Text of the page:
This did not make me feel better about myself. I was still different from anyone I knew.
I had no one to relate to.
So the drug abuse got worse as well as my attitude toward myself.
I then felt I truly was stupid, dumb and lazy.
Because I didn’t finish school, I took courses through the mail.
I worked with a tutor.
She was a teacher from Bridgeway. She understood my learning disability.
With her help, I did much better with classes.
After the year of mail-in courses, I tried to go back to public school.
Round two of high school was good at first, but went downhill very fast.
I still didn’t have the help I needed from the school.
I found new friends and new trouble to get into.
Again I did not finish the year of school.
My parents were so frustrated with my schooling attitude, drugs and bad behavior, I was asked to leave home until I could get my life together.
I needed close to a year to find myself. It was a very hard lesson for a young person to learn.
In my year away from home, I got myself together and sober.
I was ready to try again.
I was off to a different school with an Individual Program Plan in place.
It was designed to help me learn and make me successful.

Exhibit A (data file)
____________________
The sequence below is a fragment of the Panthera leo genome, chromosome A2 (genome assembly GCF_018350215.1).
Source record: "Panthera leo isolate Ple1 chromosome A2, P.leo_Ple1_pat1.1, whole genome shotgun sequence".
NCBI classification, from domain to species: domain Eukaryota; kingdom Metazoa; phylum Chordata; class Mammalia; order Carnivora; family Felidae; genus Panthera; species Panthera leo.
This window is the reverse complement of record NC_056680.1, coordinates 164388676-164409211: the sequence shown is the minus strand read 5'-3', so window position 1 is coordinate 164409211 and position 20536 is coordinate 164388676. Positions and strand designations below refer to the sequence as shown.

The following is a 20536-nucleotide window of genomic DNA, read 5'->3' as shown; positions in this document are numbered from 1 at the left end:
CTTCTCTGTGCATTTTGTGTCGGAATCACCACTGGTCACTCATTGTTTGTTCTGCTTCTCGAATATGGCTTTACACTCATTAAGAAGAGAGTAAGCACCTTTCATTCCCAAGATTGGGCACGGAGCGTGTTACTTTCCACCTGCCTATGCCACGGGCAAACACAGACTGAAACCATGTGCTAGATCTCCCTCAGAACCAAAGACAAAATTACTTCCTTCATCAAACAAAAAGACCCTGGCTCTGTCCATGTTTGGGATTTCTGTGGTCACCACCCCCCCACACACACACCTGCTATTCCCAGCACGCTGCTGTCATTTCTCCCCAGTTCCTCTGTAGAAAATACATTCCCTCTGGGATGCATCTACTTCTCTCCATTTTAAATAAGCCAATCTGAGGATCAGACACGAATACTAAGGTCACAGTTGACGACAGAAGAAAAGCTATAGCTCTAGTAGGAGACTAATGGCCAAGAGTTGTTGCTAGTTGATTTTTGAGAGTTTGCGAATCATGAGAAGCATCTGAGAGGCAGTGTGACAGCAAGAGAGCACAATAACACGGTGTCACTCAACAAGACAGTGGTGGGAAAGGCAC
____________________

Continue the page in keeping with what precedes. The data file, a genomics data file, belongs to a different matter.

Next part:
I got through the first semester then dropped out.
I was back on the drugs.
I was feeling like I was not going to ever get through life.
My mother took me to an open house at Bridgeway. I spent an hour touring the school.
They were learning in a different way. I didn’t understand how this would help me.
On the way home I was asked what I thought about the school. My words were, “I do not need to go to a school where kids are special. I am not retarded!”
A year later, it took my tutor Heather, a teacher at Bridgeway, to talk me into giving the school a chance.
So after a long time talking and thinking about options, my family and I decided to give it a try.
Again, I got myself sober. Ready to start my new lease on education and my life
I stepped back into Bridgeway.
I sat down with two people who have forever changed my life as I know it. Mrs. Low and Mrs. Scott talked to me about what I was going through and promised me that everyone here knows what I am feeling.
They made it clear that even though I may have given up on myself over and over, public school may have given up on me, they were not about to. In fact, they were going to help me fight for my life and my education.
I walked up to my classroom scared about what the day was going to bring.
The smaller class turned out to have some huge advantages. I got more one-on-one time with teachers. I got to know others struggling in the same way I was. We shared ideas, fears and frustrations together.
I made a very good friend that year. We were so much alike. We became attached at the hip. For the first time in my life, I found someone who was like me. We never had to speak about our learning disability, we just understood each other.
It eased the transition into my new world. School became fun. I understood what I was doing.